Travis Parker (Benjamin Walker), the male lead of the new Nicholas Sparks tearjerker “The Choice,” only has one deck chair outside his North Carolina
Home. “A man with only one chair outside his house,” we’re told, “wants to be alone,” but does he really? This is a King of Romance® Nicholas Sparks, the man with a romantic plan so the whole movie is basically a countdown to Travis and his beautiful new neighbour, medical student Gabby (Teresa Palmer) have movie sex and experience a trademarked Sparksian tragedy.
Travis is a good ol’ boy who’s used to getting what he wants from women without ever falling in love. A combination of good looks and Southern charm—although some might call it Southern smarm—means that he is rarely without company. His on-and-off girlfriend Monica (Alexandra Daddario) boomerangs in-and-out of his life but mostly he goes it alone… that is until Gabby moves in next door. She’s cramming for her medical boards while working at the local hospital side-by-side her fiancée Ryan (Tom Welling) and future father-in-law (Brett Rice). She calls Travis a walking cautionary tale and has no interest but he is smitten and everyone around them thinks they have great chemistry.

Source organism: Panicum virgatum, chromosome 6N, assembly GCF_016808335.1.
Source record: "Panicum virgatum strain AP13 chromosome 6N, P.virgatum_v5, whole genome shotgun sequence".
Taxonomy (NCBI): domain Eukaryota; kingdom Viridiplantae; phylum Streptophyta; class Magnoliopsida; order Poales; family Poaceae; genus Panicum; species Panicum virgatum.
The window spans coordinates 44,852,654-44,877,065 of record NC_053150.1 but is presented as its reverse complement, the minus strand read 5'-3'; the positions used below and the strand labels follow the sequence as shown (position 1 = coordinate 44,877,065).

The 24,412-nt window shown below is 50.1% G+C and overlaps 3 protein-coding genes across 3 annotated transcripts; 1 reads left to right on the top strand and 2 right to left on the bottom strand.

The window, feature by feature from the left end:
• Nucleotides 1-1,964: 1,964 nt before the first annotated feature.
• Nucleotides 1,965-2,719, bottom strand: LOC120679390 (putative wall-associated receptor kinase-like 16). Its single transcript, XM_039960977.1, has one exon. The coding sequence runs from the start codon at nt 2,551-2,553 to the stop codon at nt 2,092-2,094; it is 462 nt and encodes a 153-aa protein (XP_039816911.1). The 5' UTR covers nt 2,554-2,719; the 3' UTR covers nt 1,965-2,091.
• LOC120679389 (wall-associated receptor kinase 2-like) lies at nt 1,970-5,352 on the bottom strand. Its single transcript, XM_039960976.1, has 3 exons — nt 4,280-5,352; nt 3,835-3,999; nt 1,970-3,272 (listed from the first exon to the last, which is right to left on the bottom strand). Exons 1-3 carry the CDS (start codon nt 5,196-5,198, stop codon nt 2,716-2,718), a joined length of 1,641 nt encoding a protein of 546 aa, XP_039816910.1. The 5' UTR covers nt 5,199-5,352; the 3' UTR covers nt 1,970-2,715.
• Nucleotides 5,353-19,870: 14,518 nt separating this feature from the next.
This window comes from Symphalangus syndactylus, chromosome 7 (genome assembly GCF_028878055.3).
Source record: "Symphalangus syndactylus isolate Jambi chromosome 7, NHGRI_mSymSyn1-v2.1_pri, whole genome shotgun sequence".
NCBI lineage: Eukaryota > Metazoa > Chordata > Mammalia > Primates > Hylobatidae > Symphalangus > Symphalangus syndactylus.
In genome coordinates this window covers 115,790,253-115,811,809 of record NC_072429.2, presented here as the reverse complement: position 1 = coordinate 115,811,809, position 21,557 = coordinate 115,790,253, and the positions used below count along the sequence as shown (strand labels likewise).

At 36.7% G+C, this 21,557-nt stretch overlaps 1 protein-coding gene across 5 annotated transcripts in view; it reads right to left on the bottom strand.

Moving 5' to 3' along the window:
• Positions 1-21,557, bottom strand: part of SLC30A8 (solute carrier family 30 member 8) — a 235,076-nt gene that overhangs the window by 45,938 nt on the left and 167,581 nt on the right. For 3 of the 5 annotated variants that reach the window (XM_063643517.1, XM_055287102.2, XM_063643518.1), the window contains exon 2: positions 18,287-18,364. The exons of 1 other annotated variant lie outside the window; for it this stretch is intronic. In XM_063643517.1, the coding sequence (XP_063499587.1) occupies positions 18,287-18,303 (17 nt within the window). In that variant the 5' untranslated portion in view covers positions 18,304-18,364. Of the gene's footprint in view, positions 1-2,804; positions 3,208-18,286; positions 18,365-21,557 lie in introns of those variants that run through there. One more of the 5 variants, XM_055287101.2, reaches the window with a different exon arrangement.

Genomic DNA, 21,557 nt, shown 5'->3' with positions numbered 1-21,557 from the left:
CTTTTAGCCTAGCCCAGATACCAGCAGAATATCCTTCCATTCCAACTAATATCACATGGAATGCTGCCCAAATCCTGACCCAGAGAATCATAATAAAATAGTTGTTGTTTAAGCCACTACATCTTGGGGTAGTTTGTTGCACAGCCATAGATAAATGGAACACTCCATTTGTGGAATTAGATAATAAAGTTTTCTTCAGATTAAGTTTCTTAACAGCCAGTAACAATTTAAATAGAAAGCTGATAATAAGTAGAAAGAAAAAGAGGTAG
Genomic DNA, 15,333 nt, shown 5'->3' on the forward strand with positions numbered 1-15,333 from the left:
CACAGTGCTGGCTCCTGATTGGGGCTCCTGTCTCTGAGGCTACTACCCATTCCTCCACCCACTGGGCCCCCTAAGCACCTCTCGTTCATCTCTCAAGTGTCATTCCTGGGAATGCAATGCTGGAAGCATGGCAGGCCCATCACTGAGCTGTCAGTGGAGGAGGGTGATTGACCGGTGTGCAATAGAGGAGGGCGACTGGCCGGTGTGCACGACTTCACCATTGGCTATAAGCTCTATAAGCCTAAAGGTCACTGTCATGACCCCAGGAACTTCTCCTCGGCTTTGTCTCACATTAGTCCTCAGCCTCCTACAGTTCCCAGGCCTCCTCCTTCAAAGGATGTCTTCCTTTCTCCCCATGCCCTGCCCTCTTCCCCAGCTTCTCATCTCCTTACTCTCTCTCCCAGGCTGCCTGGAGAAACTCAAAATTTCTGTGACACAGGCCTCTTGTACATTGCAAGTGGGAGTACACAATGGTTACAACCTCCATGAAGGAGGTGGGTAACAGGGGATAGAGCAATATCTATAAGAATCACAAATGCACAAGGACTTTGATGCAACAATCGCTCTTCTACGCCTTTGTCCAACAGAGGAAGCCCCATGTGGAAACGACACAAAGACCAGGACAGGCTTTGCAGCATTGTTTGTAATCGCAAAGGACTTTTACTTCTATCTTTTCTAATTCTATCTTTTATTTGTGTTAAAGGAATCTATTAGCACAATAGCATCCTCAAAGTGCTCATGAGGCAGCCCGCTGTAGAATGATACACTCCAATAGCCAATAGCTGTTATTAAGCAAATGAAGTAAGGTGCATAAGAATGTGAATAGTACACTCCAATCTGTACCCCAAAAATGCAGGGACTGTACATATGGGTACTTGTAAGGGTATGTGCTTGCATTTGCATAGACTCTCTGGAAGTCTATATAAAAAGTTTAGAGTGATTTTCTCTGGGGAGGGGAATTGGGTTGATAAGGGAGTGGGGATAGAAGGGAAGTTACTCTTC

“Are you two..?” asks Travis’s father Dr. Shep (Tom Wilkinson).
“Hell no!” drawls Travis.
“Gross!” spits Gabby.
Their lips say no, but their eyes say yes. When will they kiss? When will they walk in the rain? When will the inevitable tragedy that strengthens their love happen?
“The Choice” is all about decisions, the little determinations you make along the way that may have long-term effects on your life. I’m here to help you decide if buying a ticket for “The Choice” will have any effect, good or bad, on you.